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Zack Young
Works at Qualtrics Labs, Inc.
Attended Brigham Young University
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Zack Young

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40 liters of root beer in my fridge makes me happy. 
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Been waiting all morning to share this!
http://bit.ly/15mOD9N

#googlefiber  
Today the Google Fiber team is in Provo, Utah, where Mayor John Curtis just announced that we intend to make Provo our third Google Fiber City. Utah is already home to hundreds of tech companies and s...
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It's all on the same fiber backbone (last I checked), so I'll keep my hopes up for a little while at least. :D
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I'm not much into the business side of things, but it seems that my workplace is hitting the global news!
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Programming WTF of the Day!

Okay, so there hasn't been one for like... a week and a half. Ever notice that when you actually have a chance to tell people about some of your stories, you forget all of them? Guess I'll just post these as I think about 'em, rather than daily.

File Uploads are nasty business. Any time you let someone arbitrarily upload files to your servers, they'll use them to do evil and malicious things. So we validate those files. Anyone with half a sense of security will tell you to not allow executable content to be uploaded, because there's no good reason for it, and all the bad reasons are plenty bad enough to filter it. The one characteristic that's basically consistent about these things is that they have a Content Type of application/octet-stream. So when a file is uploaded, we just ask that, right?

Well, no. That's also really insecure, because if Douchemonkey McGee wants to screw with people, he'll just modify his uploaded Content Type and we'll be none the wiser. So we use our own system to figure out what it is! PHP has a neat module built in now called Fileinfo. We'll use that (because we don't have another choice in PHP).

This works beautifully, except that PHP apparently has a built-in mime database that it doesn't really ever mention. Anywhere. In any doc. You glean this information from random comments throughout the PHP docs and other sites, so you can hunt for hours and change every magic and magic.mime file in the system to add a new type that they seem to have missed and never make a single change. Want .ics files to resolve to text/calendar? Too bad. WTF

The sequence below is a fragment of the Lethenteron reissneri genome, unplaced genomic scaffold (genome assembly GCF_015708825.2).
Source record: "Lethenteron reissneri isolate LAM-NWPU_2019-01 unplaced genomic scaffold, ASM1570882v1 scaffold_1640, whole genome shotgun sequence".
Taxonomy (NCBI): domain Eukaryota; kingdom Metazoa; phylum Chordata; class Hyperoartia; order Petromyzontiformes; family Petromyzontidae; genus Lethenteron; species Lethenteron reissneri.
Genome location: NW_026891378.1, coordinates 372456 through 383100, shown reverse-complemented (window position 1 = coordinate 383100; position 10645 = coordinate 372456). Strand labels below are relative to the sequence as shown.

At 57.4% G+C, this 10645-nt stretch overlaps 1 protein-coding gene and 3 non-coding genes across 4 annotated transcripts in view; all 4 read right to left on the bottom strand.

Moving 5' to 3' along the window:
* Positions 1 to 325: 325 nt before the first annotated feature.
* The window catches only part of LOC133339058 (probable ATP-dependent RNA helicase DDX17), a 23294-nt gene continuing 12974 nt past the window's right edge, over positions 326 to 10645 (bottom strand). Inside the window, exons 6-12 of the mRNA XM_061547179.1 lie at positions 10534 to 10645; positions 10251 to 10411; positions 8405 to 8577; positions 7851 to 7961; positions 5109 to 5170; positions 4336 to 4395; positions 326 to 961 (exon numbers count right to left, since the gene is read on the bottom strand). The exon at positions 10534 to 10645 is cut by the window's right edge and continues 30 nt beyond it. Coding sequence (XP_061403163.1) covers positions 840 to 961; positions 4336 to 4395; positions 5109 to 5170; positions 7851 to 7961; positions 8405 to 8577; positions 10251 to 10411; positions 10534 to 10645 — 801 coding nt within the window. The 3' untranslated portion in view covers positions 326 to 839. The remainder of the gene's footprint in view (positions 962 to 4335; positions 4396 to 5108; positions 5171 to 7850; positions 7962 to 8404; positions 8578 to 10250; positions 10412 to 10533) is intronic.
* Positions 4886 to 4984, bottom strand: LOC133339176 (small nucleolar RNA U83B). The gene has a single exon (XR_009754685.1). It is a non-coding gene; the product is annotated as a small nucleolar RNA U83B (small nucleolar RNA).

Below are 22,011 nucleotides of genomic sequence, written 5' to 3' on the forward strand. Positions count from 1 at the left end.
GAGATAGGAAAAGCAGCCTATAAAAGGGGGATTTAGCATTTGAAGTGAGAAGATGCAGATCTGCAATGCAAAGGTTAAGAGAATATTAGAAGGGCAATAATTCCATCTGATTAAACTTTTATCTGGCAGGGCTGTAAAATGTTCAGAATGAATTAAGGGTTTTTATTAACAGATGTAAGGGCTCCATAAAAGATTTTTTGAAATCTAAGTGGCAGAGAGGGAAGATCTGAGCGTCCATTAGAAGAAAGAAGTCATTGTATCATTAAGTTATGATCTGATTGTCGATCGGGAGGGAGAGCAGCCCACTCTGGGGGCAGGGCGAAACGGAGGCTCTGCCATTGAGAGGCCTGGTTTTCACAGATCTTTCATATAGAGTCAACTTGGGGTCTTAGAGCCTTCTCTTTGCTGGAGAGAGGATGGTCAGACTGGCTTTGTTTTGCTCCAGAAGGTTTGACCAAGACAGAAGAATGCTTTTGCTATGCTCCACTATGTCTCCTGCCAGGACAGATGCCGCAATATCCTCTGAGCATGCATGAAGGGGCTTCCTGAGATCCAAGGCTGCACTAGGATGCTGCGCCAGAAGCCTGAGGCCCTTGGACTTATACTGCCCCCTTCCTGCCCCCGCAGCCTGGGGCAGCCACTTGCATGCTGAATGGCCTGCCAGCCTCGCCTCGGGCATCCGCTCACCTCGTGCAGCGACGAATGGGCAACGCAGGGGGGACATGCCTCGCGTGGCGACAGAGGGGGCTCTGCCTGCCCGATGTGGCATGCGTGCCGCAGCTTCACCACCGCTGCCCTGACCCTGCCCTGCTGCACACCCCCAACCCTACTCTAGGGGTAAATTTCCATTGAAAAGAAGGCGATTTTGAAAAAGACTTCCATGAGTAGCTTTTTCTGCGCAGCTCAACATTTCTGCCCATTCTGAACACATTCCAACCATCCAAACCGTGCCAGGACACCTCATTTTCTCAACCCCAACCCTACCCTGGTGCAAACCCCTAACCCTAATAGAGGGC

It gets better! Sometimes there are known MIME types, but everyone knows PHP is smarter than you. That's why when you try to upload certain mp3 or other media files (which perhaps have custom tags from Adobe Audition or somesuch), you're greeted with the ever-friendly 'application/octet-stream' Content Type. WTF

Let's talk about IE8 now and how it handles Content Types. When we set up a file for download (after all, what else would we do with uploaded files than download them?), it has a name and an extension. We also send a Content Type so the browser can determine an auto-open program or whatever it is that browsers like to do. Unfortunately, what IE8 likes to do is ignorantly discard whatever extension the file once had, and picks a new one based on Content Type. Even if you manually change the extension back when saving (which Average Joe doesn't know or think to do), IE8 will gladly corrupt your file instead. WTF

#programming #programmingfail
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Programming WTF of the Day!

Because software engineering isn't just about programming, but also doing so in a corporate culture, we can WTF a little bit about some of our interactions.

At my company, Engineers really only have interactions with two types of people outside our own room: sales and support.

Sales likes to come in and request things that clients have mentioned because they believe it will make them more money. 90% of the time, the client is just making excuses and won't buy our product anyway, but the sales still believes they can do this to enhance their commission. WTF Our boss has banned them from entering our room.

Support likes to come in and ask questions that clients have asked them that they don't believe they can answer. While they are much better at asking around amongst each other to gain information, they probably wouldn't be if they weren't also banned from coming in to speak to us... with one exception.

We have one designated support person who acts as Engineering Ambassador. She alone is authorized to disturb us, since she is to act as a funnel of information. She filters out the duplicate or misleading information, answers most questions, and maintains this knowledge to avoid distracting us from what we do best. But since she's new to this Ambassador thing (and we go through one every few months--do we have a bad effect on people?), she has to ask a lot of questions. This isn't normally a problem... with one exception.